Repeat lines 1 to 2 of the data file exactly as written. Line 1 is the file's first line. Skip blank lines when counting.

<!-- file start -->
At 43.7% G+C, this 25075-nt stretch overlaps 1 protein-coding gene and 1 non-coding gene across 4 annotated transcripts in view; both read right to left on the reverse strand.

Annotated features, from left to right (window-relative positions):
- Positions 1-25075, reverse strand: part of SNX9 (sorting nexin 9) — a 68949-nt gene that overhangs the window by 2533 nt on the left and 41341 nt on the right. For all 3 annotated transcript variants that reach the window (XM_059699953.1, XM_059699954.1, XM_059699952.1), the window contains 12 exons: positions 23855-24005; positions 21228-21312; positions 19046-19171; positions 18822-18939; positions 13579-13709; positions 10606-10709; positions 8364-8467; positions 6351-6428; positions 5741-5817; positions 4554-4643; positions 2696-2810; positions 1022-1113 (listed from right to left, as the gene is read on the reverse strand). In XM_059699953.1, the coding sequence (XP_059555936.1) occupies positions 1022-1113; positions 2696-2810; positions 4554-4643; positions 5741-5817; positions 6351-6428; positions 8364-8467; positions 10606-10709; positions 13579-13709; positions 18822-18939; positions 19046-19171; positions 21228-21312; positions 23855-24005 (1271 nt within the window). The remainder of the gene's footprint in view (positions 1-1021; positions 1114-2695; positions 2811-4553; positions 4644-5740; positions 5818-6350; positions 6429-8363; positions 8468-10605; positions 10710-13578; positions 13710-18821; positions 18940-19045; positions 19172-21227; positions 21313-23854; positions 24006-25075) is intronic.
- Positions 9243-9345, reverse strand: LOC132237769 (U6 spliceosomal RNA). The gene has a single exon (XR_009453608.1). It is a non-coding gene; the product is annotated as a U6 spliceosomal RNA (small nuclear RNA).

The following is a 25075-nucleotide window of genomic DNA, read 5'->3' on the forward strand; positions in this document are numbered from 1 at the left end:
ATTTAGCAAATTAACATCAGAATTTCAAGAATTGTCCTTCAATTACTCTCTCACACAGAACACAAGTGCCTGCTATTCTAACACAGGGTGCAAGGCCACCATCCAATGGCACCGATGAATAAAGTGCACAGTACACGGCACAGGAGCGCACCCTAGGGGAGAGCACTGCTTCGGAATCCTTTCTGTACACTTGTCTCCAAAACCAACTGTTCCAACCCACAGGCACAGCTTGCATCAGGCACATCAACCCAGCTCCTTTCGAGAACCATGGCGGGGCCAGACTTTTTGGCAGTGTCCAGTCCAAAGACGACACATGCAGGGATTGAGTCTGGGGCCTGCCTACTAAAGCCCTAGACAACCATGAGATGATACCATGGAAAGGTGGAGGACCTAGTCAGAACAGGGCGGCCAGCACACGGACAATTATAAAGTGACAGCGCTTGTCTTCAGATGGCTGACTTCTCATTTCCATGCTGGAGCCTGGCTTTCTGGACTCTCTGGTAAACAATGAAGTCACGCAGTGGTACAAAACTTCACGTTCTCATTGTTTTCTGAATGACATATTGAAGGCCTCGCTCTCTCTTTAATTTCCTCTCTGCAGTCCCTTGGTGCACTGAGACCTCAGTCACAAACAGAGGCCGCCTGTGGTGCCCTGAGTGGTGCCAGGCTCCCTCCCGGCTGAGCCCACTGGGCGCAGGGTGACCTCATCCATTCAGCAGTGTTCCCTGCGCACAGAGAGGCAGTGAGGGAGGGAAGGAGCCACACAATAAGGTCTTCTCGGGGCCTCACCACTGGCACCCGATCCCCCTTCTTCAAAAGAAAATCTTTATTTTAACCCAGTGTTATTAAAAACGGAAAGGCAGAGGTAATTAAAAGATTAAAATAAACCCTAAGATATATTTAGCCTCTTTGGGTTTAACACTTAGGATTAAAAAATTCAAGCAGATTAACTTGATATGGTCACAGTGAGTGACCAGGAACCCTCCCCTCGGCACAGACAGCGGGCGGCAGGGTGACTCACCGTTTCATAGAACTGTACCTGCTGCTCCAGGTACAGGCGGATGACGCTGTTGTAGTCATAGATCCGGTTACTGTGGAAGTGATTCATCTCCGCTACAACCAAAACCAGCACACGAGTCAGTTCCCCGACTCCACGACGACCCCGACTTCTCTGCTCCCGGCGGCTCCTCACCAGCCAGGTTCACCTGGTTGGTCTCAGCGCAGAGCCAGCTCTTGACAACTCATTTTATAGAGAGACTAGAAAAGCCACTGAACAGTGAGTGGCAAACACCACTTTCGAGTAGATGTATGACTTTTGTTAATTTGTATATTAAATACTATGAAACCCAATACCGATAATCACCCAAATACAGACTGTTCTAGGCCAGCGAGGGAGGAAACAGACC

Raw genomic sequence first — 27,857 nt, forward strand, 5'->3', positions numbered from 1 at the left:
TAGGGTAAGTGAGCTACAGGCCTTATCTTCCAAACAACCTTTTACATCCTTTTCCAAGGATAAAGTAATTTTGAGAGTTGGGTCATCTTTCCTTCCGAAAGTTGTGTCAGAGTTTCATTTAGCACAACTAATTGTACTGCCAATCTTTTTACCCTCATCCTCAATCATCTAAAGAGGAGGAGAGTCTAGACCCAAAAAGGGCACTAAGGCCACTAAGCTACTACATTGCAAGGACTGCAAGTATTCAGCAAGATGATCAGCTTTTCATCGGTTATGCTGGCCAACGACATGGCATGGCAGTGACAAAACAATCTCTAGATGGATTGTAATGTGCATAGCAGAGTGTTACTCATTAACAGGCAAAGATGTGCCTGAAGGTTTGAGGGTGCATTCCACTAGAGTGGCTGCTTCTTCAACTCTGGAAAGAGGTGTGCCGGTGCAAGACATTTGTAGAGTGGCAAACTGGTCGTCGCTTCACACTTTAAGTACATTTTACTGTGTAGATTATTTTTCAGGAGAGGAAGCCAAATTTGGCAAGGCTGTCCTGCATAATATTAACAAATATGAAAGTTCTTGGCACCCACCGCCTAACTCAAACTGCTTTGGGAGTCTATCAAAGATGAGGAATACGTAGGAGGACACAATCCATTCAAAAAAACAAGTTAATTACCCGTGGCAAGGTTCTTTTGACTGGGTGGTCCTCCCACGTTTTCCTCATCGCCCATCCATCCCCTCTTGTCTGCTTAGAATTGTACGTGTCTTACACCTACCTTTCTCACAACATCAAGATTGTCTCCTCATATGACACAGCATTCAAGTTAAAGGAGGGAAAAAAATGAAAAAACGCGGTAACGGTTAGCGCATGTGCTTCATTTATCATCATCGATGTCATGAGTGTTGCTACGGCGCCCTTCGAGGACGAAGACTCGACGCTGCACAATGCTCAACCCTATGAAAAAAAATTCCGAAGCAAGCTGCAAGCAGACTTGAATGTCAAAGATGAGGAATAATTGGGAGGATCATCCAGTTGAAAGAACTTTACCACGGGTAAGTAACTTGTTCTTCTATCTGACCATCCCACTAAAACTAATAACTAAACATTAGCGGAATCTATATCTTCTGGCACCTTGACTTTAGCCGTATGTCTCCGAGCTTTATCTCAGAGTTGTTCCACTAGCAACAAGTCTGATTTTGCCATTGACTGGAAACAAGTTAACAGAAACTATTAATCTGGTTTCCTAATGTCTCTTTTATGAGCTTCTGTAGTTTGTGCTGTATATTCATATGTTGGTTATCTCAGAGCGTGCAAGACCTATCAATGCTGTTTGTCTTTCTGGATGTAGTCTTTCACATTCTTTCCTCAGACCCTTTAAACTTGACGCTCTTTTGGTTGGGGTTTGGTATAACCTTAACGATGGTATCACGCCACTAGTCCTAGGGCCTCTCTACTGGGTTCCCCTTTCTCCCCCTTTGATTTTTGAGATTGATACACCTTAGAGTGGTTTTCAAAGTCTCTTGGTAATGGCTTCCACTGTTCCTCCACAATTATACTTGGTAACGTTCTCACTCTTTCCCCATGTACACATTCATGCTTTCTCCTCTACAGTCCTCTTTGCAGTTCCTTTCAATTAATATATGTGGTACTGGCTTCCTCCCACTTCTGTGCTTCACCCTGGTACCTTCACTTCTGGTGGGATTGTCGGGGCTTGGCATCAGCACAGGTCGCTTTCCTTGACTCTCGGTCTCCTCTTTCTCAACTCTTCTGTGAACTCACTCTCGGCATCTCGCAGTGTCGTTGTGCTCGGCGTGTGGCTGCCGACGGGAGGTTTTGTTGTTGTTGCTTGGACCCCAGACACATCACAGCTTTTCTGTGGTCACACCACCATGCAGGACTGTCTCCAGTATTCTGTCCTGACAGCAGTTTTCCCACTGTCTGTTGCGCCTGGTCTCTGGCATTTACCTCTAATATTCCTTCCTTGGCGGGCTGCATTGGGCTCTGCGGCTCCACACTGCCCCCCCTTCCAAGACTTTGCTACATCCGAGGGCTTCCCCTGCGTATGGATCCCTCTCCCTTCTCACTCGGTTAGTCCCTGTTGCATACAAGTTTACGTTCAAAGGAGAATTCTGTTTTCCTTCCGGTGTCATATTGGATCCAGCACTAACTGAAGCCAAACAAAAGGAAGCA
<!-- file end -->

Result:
At 43.7% G+C, this 25075-nt stretch overlaps 1 protein-coding gene and 1 non-coding gene across 4 annotated transcripts in view; both read right to left on the reverse strand.

Annotated features, from left to right (window-relative positions):